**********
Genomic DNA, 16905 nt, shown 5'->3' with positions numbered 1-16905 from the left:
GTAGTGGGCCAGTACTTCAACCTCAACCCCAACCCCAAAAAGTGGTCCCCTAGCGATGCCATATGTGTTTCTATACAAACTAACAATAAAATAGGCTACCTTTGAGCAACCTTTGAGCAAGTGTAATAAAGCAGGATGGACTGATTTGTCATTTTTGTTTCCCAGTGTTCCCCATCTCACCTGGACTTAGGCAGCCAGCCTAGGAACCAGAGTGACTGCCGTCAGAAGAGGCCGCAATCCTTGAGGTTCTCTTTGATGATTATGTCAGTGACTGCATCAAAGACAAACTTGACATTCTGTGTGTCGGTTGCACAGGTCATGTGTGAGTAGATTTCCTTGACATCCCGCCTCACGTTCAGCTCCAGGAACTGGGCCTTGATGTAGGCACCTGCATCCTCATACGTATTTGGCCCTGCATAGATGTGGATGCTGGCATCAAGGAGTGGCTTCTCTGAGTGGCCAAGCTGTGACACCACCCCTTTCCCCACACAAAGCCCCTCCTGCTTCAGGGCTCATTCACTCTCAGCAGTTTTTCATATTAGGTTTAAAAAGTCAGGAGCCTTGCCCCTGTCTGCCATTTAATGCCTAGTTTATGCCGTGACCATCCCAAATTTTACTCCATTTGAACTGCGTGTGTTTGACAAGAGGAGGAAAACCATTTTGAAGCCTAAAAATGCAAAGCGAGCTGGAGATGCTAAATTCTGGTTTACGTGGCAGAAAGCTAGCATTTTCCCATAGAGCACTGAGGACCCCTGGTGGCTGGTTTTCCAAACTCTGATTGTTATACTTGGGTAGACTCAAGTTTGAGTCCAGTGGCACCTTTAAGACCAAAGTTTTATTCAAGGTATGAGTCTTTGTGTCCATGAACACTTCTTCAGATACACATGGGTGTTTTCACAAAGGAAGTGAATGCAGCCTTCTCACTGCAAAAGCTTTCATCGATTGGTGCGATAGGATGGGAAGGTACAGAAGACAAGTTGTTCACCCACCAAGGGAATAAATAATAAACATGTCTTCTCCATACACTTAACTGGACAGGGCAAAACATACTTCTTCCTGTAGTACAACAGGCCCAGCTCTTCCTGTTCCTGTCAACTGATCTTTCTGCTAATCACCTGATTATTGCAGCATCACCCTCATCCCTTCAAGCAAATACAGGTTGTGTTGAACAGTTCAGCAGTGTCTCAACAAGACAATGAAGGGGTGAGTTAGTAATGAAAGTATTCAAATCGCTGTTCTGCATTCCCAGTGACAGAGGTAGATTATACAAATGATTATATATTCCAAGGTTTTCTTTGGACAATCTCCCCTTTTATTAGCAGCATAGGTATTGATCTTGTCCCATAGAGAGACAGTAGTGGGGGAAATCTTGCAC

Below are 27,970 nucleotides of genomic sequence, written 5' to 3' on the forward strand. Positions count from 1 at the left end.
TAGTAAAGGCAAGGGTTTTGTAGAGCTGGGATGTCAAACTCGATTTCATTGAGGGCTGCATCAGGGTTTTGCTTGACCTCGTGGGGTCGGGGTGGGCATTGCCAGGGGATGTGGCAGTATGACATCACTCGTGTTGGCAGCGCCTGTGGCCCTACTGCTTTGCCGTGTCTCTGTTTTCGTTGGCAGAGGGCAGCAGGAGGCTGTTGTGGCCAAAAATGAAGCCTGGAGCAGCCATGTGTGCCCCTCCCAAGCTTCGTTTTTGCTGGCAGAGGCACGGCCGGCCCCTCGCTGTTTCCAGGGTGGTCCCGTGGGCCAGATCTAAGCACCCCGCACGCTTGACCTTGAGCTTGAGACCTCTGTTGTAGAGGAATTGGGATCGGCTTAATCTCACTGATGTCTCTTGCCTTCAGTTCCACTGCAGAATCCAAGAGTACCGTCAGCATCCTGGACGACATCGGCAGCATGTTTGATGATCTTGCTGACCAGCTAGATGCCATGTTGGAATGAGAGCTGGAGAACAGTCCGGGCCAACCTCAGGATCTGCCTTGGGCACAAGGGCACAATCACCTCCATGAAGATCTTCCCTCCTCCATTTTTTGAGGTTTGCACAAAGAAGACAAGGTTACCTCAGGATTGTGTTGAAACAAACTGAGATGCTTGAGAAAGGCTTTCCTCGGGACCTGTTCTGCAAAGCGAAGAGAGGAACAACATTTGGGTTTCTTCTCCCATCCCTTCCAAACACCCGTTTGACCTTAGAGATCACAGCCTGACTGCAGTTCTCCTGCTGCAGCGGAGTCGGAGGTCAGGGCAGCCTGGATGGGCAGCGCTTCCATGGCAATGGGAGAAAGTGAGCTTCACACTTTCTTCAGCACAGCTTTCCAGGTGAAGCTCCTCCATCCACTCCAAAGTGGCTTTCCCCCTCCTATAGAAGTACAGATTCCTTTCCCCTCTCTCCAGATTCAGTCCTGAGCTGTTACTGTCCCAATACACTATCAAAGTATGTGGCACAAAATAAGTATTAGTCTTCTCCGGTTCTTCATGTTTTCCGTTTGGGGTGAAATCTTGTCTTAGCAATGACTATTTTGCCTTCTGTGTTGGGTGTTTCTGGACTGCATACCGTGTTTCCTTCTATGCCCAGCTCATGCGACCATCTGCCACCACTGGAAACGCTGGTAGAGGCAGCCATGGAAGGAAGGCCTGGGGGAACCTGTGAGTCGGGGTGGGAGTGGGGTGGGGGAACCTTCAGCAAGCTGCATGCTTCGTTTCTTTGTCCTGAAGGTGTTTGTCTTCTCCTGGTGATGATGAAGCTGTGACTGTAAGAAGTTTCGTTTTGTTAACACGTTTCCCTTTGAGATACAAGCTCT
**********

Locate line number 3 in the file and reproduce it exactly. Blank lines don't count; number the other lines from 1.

Below are 27,970 nucleotides of genomic sequence, written 5' to 3' on the forward strand. Positions count from 1 at the left end.